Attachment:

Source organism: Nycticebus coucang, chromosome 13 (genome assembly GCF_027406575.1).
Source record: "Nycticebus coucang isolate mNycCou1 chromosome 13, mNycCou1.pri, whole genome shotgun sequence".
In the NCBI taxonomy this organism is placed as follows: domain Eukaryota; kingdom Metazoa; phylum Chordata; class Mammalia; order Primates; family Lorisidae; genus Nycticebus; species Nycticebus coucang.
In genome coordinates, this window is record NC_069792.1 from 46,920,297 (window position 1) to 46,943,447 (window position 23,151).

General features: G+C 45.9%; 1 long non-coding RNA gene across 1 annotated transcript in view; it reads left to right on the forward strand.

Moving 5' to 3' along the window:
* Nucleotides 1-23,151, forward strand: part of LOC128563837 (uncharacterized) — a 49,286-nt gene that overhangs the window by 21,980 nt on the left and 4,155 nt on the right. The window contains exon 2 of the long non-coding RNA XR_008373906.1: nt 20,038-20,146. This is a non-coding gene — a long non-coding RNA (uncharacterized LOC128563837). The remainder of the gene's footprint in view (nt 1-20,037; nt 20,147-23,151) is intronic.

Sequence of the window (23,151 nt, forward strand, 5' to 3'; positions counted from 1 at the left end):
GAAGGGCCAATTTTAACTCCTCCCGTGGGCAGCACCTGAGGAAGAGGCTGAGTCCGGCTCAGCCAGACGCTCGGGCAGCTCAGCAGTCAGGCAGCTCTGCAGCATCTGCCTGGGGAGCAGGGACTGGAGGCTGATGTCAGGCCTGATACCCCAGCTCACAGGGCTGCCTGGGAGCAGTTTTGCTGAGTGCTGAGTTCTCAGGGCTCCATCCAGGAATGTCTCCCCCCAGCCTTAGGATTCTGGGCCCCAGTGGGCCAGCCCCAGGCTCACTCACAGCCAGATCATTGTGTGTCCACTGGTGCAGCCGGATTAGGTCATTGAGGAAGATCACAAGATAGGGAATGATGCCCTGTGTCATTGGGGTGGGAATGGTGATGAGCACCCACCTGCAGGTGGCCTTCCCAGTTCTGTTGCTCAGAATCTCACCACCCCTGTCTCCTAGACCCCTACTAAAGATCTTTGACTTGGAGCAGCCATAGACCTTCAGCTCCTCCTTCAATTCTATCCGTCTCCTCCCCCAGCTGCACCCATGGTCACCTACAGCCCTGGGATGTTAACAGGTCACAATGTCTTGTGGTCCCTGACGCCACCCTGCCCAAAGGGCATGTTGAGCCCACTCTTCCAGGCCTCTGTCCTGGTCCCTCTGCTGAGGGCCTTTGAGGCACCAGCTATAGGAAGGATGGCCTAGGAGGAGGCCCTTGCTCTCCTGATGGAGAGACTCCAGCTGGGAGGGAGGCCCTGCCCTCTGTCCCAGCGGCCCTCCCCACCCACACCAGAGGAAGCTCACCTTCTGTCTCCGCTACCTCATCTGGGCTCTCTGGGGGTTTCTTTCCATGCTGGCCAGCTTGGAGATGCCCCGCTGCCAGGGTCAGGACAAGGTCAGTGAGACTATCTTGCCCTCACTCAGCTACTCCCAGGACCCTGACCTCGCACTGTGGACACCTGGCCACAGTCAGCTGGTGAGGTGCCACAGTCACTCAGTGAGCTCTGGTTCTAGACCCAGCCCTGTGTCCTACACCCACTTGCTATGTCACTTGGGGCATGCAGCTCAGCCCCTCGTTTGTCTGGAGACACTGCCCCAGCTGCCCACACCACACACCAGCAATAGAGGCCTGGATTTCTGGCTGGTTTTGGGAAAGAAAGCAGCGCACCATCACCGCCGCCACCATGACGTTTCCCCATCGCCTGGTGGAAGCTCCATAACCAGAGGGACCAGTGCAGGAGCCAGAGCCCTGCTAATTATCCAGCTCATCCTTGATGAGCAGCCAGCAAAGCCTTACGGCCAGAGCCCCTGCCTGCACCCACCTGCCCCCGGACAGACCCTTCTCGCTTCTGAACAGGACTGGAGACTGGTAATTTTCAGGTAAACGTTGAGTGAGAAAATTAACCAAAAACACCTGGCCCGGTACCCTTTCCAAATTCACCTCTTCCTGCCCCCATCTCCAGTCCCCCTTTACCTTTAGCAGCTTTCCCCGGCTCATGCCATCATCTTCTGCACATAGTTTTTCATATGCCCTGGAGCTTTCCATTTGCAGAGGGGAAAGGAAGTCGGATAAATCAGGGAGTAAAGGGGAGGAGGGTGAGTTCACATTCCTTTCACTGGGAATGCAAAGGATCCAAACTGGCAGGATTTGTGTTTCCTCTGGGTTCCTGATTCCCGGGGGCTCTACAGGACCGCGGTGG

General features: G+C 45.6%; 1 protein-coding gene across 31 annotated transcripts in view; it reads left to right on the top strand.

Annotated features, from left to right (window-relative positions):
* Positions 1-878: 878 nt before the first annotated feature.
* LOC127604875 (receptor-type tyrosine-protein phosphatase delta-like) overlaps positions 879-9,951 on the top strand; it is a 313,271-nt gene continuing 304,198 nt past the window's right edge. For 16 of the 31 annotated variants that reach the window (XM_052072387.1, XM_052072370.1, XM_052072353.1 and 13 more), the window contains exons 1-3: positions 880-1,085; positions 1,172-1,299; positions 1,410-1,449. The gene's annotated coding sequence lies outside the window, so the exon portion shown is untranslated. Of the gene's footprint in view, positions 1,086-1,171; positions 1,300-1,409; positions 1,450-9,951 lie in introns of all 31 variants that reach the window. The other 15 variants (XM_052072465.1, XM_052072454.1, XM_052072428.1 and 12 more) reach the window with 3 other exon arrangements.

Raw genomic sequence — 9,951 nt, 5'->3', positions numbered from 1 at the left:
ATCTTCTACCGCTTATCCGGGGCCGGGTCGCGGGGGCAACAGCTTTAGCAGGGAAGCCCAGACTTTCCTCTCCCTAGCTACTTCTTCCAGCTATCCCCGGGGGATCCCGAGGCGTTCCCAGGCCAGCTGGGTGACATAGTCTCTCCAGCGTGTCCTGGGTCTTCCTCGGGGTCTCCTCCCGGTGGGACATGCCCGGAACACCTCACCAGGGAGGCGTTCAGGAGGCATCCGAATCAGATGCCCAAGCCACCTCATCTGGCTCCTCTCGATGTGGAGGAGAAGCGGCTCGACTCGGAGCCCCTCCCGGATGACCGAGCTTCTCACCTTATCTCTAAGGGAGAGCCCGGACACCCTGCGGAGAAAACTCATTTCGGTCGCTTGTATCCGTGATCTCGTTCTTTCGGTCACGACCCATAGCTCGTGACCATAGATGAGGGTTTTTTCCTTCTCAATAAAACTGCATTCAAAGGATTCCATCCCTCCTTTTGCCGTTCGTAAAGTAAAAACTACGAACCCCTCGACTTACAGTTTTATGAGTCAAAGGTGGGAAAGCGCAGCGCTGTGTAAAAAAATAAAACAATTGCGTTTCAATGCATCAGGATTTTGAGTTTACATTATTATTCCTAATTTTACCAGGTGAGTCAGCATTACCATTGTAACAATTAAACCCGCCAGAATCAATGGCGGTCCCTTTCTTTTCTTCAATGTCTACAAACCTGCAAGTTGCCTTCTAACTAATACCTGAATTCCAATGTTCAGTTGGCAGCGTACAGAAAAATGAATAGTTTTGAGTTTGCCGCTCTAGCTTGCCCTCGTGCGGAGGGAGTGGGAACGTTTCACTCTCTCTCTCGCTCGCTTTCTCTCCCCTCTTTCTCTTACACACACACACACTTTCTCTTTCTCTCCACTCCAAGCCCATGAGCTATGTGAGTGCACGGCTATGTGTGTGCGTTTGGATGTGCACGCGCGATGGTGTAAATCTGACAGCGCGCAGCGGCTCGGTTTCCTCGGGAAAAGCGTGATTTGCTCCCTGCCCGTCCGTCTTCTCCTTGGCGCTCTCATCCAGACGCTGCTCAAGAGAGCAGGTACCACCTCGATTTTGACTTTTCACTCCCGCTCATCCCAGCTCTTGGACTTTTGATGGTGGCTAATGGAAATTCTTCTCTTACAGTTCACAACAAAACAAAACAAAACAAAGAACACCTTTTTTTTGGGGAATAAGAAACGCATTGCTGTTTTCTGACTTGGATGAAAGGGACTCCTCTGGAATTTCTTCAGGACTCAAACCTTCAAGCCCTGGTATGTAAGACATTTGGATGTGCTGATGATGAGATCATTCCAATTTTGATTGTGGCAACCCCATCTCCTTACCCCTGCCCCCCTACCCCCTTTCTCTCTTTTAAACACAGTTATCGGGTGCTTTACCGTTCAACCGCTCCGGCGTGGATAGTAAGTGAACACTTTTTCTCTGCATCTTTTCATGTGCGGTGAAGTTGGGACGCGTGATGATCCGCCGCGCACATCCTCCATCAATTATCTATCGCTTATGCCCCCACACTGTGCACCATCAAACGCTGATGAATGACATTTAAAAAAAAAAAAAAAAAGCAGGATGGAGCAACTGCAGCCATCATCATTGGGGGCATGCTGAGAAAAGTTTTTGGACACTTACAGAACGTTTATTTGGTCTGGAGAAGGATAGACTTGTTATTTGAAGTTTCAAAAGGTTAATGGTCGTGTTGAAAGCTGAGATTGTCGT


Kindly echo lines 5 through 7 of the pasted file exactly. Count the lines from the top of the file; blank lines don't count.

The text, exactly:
General features: G+C 45.9%; 1 long non-coding RNA gene across 1 annotated transcript in view; it reads left to right on the forward strand.

Moving 5' to 3' along the window:
* Nucleotides 1-23,151, forward strand: part of LOC128563837 (uncharacterized) — a 49,286-nt gene that overhangs the window by 21,980 nt on the left and 4,155 nt on the right. The window contains exon 2 of the long non-coding RNA XR_008373906.1: nt 20,038-20,146. This is a non-coding gene — a long non-coding RNA (uncharacterized LOC128563837). The remainder of the gene's footprint in view (nt 1-20,037; nt 20,147-23,151) is intronic.